“I want to move like a little girl, but throw like a Greyhound Bus.” ~ Sensei Litchfield
If this is your goal (and it should be), you need to focus on your relationship to uke as you move.
Shezentai to Hamni:
(“The First Blend”)
The “First Blend” is ‘my name’ for the movement known as “Mae Sabaki,” Generally, this movement is the footwork for the First Wrist Technique (Classical Technique). It is a simple blend, and works well for getting out of the way of straight punches, circular punches, overhead chops, and kicks ~ with a slightly forward movement..
Video covering Irimi, Tenkan, and Tenkai (called “Kaiten” here for some reason) movements. Unfortunately, this video does not discuss the Tenshin movement. Further, while all movements in this video are demonstrated from hamni, they can also be performed from our preferred shizentai starting position.
Here is a video devoted solely to the Tenshin movement ~ which is a movement “back and off line.” You see the movement very clearly @ 6-8 seconds, and then various techniques are performed from differing attacks ~ with the same “Tenshin” movement happening over and over again throughout the video. Note how easily this movement off balances uke is throughout the attacking sequences. Tenshin is a very powerful aikido movement.
This is the exact footwork for Scoop Against the Kick. This opening movement seems to be Stephen Seagal’s entry move of choice. This blend presents a strong and decisive forward movement. Hageme for more on Irimi.
Similar to the First Blend (See Above) but closer to the Reverse Wrist Technique in terms of finishing distance between uke and nage, but note that the nage ends up in left hamni, and not right hamni as he would if he executed the First Blend. Hageme for more on the Tenshin Blend.
This illustration would be more helpful if it indicated “where” the attack was coming from. Envision a Roundhouse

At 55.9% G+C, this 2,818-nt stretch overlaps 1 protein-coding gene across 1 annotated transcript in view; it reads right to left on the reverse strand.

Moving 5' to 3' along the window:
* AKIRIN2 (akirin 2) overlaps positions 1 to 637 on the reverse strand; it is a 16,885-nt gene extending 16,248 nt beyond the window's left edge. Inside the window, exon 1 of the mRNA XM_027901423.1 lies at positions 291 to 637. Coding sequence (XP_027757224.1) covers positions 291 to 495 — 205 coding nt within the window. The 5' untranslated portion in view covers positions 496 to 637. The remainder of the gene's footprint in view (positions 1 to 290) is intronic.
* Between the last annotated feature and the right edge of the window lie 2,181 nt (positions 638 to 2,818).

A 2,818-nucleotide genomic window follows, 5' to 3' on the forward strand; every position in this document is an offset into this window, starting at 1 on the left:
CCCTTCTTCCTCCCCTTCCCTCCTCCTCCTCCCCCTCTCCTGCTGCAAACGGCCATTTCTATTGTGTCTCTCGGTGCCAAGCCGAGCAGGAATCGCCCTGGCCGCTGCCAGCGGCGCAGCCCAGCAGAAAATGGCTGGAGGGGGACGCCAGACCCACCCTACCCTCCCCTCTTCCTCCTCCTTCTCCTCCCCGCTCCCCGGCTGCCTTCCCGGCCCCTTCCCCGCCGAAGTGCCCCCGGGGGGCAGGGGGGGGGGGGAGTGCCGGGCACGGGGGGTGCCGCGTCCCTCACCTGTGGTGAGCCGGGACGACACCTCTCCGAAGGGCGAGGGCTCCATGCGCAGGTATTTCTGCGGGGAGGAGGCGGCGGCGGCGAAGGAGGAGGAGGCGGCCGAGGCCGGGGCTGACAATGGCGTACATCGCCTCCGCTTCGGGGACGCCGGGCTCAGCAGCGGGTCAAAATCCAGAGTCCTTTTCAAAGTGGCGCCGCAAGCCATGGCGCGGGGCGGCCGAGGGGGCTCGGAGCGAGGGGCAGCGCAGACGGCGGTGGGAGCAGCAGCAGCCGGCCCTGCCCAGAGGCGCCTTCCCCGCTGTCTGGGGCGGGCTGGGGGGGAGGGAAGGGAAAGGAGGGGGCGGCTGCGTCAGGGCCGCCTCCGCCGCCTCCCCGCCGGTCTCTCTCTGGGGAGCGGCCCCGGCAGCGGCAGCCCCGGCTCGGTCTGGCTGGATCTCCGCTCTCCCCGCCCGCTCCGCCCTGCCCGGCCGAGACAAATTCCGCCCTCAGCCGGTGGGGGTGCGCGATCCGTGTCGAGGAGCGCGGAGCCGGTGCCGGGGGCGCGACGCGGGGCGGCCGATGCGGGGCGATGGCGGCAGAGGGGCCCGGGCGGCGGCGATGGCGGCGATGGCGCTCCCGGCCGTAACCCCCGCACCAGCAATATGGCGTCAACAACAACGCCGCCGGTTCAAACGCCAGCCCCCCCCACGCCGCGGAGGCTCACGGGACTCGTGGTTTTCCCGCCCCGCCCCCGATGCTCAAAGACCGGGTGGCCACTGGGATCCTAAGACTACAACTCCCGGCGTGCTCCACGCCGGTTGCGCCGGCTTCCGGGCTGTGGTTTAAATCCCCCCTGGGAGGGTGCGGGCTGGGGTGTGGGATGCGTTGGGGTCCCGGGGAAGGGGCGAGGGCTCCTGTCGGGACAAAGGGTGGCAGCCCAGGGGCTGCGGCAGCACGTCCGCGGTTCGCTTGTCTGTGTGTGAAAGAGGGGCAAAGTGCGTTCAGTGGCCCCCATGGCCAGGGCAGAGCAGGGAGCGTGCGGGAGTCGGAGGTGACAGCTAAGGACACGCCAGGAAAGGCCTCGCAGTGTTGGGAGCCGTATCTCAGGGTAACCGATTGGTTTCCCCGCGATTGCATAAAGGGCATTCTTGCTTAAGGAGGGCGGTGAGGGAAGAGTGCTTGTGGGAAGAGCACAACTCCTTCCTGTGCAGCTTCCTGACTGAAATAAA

Right coming coming from the red “Irimi” at the top ~ and everything makes sense.
This portion of the Movement discussion is a complete work in progress.
General Aikido Movement Exercises:
Foundational Aikido Movement Exercises relative to Uke:
A Small Sample of Aikido Movement Combinations (most of these are demonstrated in the videos below):
Generally speaking, each aikido entry movement has a unique Japanese name, but I’ve noted that the movement names we use in our style (which are Japanese names) describe movements which sometimes have very different names in other aikido styles. Further still, there is disagreement in movement nomenclature even within the aikido styles that operate in the Japanese vernacular.
All that said, regardless of what we call them (or don’t call them), the general ideas of aikido movement still exist regardless of the debate on terminology.
So in summarizing the nature of movement, one might conclude a few things:
Get outside the friendly confines of the Classical Technique, and too many of our students look like they have never studied Aikido in their lives. While I agree that an excessive focus on footwork in applications can generate an initial stiffness for nage, it must also be noted that logical and meaningful footwork should be a priority in applications because in applications proper footwork presents the most efficient and often powerful transport ~
from point A to point B.
Mae-mawari Sabaki ~ X Step
Movement found in Back Breaker, Cross Arms Throw, etc. Called “Reverse Blend into Jigotai” in “Integral Aikido.”
Don’t Forget Your Entry Movements!
~ A Partial Listing Of Movement Possibilities ~
Nice video from my Sensei on Movement Principles. I believe that the idea of changing applications for a specific technique as you change initial movements (demonstrated at the end) is somewhat unique to our style, and demonstrates Master Shodo Morita’s genius and versatility.
This is the signature blend in Nihon Goshin Aikido. It gives NGA its unique look relative to other aikido styles, and it must be mastered. It creates a 180 degree turn. Called “Irimi: Entering and Pivoting (Yang Blend)” in “Integral Aikido” and “Nihon Goshin Aikido,” ~ It is actually the result of the combination of two Initial Movements: Irimi & Tenkan 2. When you add a Hamni Turn (Tenkai) to the end of a Yang Blend, you get a full 360 degree rotation. Hageme for more on the Yang Blend.
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